Hey Clint, I think this statement below, from Oliver Kastl - Creator of CloneCD, himself bears repeating.
"As you know, there is a new copy protection, which can not always be copied with CloneCD. For example, you can find it on the CD "Command & Conquer - Red Alert2" and on some others as well. Let's call this protection SD2.
SD2 is a very interesting beast, as some of you already know. Sometimes a copy works only in the CD-Writer, sometimes not at all. Sometimes - depending on the writer used - in any CD-ROM.
Some people claim, that they had success with other burning software.
Let me explain, what the reason for all this might be. (I say "might be", as the information here is just revealed through observation, but I believe I am at least pretty close)
The first funny thing is, that if a SD2 copy doesn't play in a CD-ROM, this copy has additional bad sectors, which weren't on the original. As CloneCD reads and writes "as is!", I would have assumed, this is simply impossible.
So, if you are a curious guy, you can look at these sectors on the original CD (where they are readable).
You will find a lot of garbage on the first view. But if you run these sectors through a sector scrambler (a device, which is in every CD-ROM and CD-WRITER) you see the reason for all the trouble: Regular patterns like 'XYXYXYXYXY...' and so forth. And this is exactly how the protection works. To understand this, you need to know, what the scrambler is used for (from ECMA-130, ISO/IEC 10149):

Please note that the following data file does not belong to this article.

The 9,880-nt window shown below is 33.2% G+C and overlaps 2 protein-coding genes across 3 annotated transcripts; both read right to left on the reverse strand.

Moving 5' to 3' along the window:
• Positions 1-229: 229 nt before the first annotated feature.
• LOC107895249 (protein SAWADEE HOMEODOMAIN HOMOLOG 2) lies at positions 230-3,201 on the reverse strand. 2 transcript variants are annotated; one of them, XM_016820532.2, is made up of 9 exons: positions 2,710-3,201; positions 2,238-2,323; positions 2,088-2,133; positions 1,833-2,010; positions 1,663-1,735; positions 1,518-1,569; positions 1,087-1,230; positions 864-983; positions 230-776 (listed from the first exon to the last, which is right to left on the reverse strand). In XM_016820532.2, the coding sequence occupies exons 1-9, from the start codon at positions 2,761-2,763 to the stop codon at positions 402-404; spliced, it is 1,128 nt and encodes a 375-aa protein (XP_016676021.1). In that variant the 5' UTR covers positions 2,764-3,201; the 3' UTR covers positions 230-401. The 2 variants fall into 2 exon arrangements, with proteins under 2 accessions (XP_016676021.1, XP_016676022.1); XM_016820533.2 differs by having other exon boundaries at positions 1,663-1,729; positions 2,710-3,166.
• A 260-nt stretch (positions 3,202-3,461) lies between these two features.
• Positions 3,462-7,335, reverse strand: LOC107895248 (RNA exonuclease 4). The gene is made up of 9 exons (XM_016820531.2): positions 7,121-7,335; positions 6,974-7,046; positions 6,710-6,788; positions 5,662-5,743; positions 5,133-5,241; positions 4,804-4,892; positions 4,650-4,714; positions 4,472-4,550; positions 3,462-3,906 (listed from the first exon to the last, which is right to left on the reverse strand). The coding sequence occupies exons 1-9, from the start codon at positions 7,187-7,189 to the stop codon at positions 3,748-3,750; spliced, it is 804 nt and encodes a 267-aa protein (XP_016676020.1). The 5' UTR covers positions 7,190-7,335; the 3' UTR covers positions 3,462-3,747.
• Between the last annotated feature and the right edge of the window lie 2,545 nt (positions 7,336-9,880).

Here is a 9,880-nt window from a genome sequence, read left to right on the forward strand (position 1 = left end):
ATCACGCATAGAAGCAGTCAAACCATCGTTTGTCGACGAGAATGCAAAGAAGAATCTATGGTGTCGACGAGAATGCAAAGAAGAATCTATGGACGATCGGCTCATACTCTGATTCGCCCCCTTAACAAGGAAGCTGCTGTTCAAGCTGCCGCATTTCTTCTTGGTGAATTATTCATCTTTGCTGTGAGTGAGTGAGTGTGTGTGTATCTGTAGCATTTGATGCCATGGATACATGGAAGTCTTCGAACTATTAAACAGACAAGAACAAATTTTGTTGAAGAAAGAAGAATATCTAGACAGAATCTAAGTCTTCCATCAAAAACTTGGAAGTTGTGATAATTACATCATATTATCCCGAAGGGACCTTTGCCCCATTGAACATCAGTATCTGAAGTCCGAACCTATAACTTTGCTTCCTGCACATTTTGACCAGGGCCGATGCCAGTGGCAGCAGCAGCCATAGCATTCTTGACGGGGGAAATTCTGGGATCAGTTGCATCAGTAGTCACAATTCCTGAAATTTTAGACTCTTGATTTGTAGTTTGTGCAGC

"A regular bit pattern fed into the EFM encoder can cause large values of the digital sum value in case the merging bits cannot reduce this value. The scrambler reduces this risk by converting the bits in byte 12 to 2351 of a Sector in a prediscribed way. ..."
The sectors I have mentioned above try in fact to overload the EFM encoder of the CD-Writer, because *AFTER* passing the scrambler the poor device has to write *REGULAR BIT PATTERNS* - something it really doesn't like.
After some quick tests, it seems, that some writers are affected by this problem more than others. For example, writers based on Philips hardware (Philips, Fujitsu/Siemens, Acer, just to name a few) are NOT affected by this at all. With such a writer, you can copy SD2 with any CloneCD version, and the copy will run on every CD-ROM.
Most other writers will not write these sectors correctly. Some writers (Plextor) can at least read the copy they've made, so the copy will run in the writer, but not in an ordinary CD-ROM. The reason for this might be, that the writer is able to position better, but this is just guess.
I must admit, this is a very, very cool protection: Something is on the original which can be read, and not be written. I really didn't believe such a protection is possible. Now for the interesting question: Will CloneCD ever be able to overcome this problem?
Well, you can answer this yourself: I guess not. Okay, you can probably do nasty tricks like modifying the pattern. But this isn't what CloneCD is about. It is called CloneCD, not PatchCD. In opposite to the belief of some people, CloneCD does not cheat or modify data in any way. I like to keep it this way.
Will any other software overcome this problem? Again, you can answer this yourself: No, unless they are cheating somehow. Can a firmware update fix this? Maybe. But I have the strange feeling, that the problem resides in the writer's chipset, not its firmware. Maybe a firmware workaround would be possible. But who would be so nice to modify the firmware in this regard?
Conclusion: Either use your Plextor writer to play the copy, or buy a unit based on Philips hardware. Sorry for the bad news."
Oliver Kastl - Creator of CloneCD